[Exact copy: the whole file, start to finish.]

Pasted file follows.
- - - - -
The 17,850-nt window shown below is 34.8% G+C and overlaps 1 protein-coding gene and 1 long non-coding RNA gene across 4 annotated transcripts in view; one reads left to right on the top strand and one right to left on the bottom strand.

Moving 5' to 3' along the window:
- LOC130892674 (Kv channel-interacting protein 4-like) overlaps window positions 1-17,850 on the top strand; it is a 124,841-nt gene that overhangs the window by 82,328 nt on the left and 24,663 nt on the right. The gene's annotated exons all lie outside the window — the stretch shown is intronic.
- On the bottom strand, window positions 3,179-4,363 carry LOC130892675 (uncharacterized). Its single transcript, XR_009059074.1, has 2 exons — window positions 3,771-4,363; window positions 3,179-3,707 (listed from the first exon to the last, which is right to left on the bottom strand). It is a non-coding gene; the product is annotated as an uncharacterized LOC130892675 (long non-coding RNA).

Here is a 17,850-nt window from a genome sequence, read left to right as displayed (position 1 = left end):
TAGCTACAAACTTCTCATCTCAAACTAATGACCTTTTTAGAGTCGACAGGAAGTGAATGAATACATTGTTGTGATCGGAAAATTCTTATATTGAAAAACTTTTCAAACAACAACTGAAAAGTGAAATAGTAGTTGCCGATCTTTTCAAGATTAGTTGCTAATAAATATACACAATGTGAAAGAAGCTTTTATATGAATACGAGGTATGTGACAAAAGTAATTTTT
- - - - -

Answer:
The 17,850-nt window shown below is 34.8% G+C and overlaps 1 protein-coding gene and 1 long non-coding RNA gene across 4 annotated transcripts in view; one reads left to right on the top strand and one right to left on the bottom strand.

Moving 5' to 3' along the window:
- LOC130892674 (Kv channel-interacting protein 4-like) overlaps window positions 1-17,850 on the top strand; it is a 124,841-nt gene that overhangs the window by 82,328 nt on the left and 24,663 nt on the right. The gene's annotated exons all lie outside the window — the stretch shown is intronic.
- On the bottom strand, window positions 3,179-4,363 carry LOC130892675 (uncharacterized). Its single transcript, XR_009059074.1, has 2 exons — window positions 3,771-4,363; window positions 3,179-3,707 (listed from the first exon to the last, which is right to left on the bottom strand). It is a non-coding gene; the product is annotated as an uncharacterized LOC130892675 (long non-coding RNA).

Here is a 17,850-nt window from a genome sequence, read left to right as displayed (position 1 = left end):
TAGCTACAAACTTCTCATCTCAAACTAATGACCTTTTTAGAGTCGACAGGAAGTGAATGAATACATTGTTGTGATCGGAAAATTCTTATATTGAAAAACTTTTCAAACAACAACTGAAAAGTGAAATAGTAGTTGCCGATCTTTTCAAGATTAGTTGCTAATAAATATACACAATGTGAAAGAAGCTTTTATATGAATACGAGGTATGTGACAAAAGTAATTTTT